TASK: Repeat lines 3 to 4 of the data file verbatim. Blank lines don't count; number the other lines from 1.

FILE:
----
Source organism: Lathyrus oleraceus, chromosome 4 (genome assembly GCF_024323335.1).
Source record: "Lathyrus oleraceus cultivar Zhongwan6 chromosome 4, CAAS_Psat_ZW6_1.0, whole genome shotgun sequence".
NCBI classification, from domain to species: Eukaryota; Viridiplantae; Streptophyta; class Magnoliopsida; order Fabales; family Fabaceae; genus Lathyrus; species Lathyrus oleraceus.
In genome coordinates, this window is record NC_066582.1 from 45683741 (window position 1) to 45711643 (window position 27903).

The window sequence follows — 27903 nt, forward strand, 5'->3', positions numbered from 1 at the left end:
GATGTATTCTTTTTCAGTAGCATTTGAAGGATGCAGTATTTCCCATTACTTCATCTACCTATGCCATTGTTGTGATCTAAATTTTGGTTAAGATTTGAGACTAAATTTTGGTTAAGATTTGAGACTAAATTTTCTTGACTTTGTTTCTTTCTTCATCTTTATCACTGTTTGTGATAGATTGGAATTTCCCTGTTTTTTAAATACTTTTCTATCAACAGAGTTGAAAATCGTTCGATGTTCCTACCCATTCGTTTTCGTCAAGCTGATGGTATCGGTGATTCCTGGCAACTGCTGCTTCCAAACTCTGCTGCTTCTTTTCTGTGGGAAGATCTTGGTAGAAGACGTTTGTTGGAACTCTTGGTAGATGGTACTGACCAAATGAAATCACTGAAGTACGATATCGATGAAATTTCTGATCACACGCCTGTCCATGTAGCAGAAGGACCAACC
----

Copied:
NCBI classification, from domain to species: Eukaryota; Viridiplantae; Streptophyta; class Magnoliopsida; order Fabales; family Fabaceae; genus Lathyrus; species Lathyrus oleraceus.
In genome coordinates, this window is record NC_066582.1 from 45683741 (window position 1) to 45711643 (window position 27903).